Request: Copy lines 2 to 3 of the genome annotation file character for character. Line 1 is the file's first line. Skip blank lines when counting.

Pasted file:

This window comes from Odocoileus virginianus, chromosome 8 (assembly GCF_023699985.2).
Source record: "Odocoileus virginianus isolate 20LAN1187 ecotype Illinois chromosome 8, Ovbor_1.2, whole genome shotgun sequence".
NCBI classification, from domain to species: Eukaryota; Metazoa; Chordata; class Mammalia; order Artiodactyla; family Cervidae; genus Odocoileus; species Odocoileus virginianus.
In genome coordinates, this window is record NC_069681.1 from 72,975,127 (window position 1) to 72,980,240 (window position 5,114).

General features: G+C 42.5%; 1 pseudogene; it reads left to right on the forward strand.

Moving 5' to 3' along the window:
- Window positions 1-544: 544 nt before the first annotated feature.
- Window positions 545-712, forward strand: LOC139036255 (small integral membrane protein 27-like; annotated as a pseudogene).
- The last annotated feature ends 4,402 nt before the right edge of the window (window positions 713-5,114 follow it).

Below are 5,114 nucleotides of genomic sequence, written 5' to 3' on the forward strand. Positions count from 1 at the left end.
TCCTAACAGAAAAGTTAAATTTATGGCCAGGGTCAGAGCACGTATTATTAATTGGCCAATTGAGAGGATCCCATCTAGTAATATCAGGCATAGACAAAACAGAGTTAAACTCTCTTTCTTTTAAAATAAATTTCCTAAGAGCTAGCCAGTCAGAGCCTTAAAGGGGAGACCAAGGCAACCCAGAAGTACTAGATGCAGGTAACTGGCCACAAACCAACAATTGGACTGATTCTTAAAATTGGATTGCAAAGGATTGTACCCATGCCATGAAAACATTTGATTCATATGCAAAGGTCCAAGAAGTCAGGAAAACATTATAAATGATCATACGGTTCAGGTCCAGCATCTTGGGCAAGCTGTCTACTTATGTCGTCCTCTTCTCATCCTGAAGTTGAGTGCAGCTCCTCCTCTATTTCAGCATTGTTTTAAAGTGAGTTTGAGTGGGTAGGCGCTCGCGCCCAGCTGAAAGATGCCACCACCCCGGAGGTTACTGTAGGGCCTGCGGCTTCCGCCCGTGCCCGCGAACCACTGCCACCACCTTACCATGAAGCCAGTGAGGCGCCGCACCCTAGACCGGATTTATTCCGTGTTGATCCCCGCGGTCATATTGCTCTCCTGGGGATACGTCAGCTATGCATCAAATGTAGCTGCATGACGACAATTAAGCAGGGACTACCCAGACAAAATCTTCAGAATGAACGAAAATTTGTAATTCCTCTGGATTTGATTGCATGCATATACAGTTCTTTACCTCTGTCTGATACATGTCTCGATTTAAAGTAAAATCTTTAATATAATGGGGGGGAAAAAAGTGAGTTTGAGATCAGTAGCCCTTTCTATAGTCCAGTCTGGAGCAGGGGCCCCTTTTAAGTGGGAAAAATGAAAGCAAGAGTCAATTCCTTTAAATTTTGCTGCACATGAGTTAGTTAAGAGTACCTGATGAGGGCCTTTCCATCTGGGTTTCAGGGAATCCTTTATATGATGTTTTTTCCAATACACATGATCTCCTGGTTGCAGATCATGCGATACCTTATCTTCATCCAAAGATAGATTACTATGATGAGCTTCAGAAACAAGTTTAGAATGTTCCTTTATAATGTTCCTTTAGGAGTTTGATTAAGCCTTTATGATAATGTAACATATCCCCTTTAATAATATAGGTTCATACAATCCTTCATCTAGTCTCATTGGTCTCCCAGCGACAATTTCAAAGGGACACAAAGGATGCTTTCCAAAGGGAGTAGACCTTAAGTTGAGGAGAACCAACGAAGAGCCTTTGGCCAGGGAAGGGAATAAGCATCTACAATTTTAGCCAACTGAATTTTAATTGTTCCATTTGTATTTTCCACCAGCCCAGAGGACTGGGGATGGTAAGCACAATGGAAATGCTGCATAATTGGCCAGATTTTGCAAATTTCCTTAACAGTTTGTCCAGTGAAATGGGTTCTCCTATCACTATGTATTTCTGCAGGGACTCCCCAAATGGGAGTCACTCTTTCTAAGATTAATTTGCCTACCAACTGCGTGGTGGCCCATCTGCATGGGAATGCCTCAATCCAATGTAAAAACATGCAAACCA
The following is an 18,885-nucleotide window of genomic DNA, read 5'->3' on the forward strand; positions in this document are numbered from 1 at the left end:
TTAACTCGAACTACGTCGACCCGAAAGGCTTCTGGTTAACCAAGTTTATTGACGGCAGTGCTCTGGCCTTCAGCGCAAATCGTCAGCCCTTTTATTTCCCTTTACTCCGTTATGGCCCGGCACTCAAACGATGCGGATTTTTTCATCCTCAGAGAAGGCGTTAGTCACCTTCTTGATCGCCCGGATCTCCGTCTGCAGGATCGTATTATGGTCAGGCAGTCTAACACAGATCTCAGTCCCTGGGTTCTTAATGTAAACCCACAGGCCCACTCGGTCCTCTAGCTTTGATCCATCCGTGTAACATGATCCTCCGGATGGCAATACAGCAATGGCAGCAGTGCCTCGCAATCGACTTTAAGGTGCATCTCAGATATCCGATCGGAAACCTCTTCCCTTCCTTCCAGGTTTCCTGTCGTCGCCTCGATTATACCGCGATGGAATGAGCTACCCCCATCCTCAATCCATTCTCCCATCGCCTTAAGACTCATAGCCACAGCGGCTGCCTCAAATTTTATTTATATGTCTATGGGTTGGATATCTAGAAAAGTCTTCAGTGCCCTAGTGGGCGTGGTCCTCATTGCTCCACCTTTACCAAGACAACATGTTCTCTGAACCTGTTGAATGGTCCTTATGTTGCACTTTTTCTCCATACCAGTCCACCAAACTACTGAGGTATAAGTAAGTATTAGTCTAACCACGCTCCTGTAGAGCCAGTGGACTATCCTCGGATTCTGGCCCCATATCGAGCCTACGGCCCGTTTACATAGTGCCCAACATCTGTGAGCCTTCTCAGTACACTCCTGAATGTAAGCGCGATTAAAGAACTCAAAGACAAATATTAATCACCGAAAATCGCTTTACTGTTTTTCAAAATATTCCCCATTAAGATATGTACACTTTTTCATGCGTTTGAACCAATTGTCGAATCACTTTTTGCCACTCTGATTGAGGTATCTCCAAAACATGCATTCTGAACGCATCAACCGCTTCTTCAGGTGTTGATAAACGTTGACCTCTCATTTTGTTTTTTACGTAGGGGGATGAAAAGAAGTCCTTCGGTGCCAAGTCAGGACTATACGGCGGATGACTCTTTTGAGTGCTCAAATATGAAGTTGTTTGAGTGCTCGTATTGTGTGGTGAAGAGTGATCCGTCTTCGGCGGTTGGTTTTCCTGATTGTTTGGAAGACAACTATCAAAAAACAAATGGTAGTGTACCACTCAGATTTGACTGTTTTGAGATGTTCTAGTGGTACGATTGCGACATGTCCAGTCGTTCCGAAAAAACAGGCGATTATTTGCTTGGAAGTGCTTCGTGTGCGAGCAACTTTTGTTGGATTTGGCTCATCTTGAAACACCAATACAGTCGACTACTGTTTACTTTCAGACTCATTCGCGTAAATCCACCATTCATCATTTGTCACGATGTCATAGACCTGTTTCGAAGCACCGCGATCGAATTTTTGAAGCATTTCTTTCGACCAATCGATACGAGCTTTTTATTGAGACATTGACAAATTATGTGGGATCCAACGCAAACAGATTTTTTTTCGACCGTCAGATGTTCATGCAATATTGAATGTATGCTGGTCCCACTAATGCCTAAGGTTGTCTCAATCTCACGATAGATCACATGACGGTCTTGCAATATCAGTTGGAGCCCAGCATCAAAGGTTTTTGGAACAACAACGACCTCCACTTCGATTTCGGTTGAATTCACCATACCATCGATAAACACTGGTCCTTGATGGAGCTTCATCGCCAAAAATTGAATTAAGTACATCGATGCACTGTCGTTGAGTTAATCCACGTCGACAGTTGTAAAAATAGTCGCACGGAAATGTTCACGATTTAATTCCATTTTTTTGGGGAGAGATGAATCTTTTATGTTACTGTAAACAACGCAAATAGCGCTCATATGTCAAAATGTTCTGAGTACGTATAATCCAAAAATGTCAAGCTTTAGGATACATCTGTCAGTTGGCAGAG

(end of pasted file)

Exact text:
Source record: "Odocoileus virginianus isolate 20LAN1187 ecotype Illinois chromosome 8, Ovbor_1.2, whole genome shotgun sequence".
NCBI classification, from domain to species: Eukaryota; Metazoa; Chordata; class Mammalia; order Artiodactyla; family Cervidae; genus Odocoileus; species Odocoileus virginianus.